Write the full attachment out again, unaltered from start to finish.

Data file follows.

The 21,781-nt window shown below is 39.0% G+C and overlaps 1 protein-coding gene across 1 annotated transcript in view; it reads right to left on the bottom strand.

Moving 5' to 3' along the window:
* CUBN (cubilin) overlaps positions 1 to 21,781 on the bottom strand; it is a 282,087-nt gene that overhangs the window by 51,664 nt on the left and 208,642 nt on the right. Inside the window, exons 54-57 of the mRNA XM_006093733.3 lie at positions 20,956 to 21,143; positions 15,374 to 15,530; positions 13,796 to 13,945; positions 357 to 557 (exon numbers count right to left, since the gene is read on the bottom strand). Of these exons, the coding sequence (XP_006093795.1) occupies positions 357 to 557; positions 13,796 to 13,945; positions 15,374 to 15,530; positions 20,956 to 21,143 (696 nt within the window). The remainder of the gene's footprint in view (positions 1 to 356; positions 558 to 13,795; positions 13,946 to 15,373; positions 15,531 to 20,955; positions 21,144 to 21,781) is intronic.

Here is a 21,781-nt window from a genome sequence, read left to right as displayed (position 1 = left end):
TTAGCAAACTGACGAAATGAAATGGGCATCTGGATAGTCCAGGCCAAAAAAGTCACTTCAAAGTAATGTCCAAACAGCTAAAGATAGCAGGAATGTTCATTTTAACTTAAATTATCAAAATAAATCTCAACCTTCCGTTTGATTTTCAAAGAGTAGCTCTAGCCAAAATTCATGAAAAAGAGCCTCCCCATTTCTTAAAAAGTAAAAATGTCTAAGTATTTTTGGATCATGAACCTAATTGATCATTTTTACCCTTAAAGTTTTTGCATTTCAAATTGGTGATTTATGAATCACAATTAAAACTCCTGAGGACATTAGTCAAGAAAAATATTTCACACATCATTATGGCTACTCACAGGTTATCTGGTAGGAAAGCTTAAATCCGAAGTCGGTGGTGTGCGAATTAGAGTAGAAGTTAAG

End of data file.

The 21,781-nt window shown below is 39.0% G+C and overlaps 1 protein-coding gene across 1 annotated transcript in view; it reads right to left on the bottom strand.

Moving 5' to 3' along the window:
* CUBN (cubilin) overlaps positions 1 to 21,781 on the bottom strand; it is a 282,087-nt gene that overhangs the window by 51,664 nt on the left and 208,642 nt on the right. Inside the window, exons 54-57 of the mRNA XM_006093733.3 lie at positions 20,956 to 21,143; positions 15,374 to 15,530; positions 13,796 to 13,945; positions 357 to 557 (exon numbers count right to left, since the gene is read on the bottom strand). Of these exons, the coding sequence (XP_006093795.1) occupies positions 357 to 557; positions 13,796 to 13,945; positions 15,374 to 15,530; positions 20,956 to 21,143 (696 nt within the window). The remainder of the gene's footprint in view (positions 1 to 356; positions 558 to 13,795; positions 13,946 to 15,373; positions 15,531 to 20,955; positions 21,144 to 21,781) is intronic.

Here is a 21,781-nt window from a genome sequence, read left to right as displayed (position 1 = left end):
TTAGCAAACTGACGAAATGAAATGGGCATCTGGATAGTCCAGGCCAAAAAAGTCACTTCAAAGTAATGTCCAAACAGCTAAAGATAGCAGGAATGTTCATTTTAACTTAAATTATCAAAATAAATCTCAACCTTCCGTTTGATTTTCAAAGAGTAGCTCTAGCCAAAATTCATGAAAAAGAGCCTCCCCATTTCTTAAAAAGTAAAAATGTCTAAGTATTTTTGGATCATGAACCTAATTGATCATTTTTACCCTTAAAGTTTTTGCATTTCAAATTGGTGATTTATGAATCACAATTAAAACTCCTGAGGACATTAGTCAAGAAAAATATTTCACACATCATTATGGCTACTCACAGGTTATCTGGTAGGAAAGCTTAAATCCGAAGTCGGTGGTGTGCGAATTAGAGTAGAAGTTAAG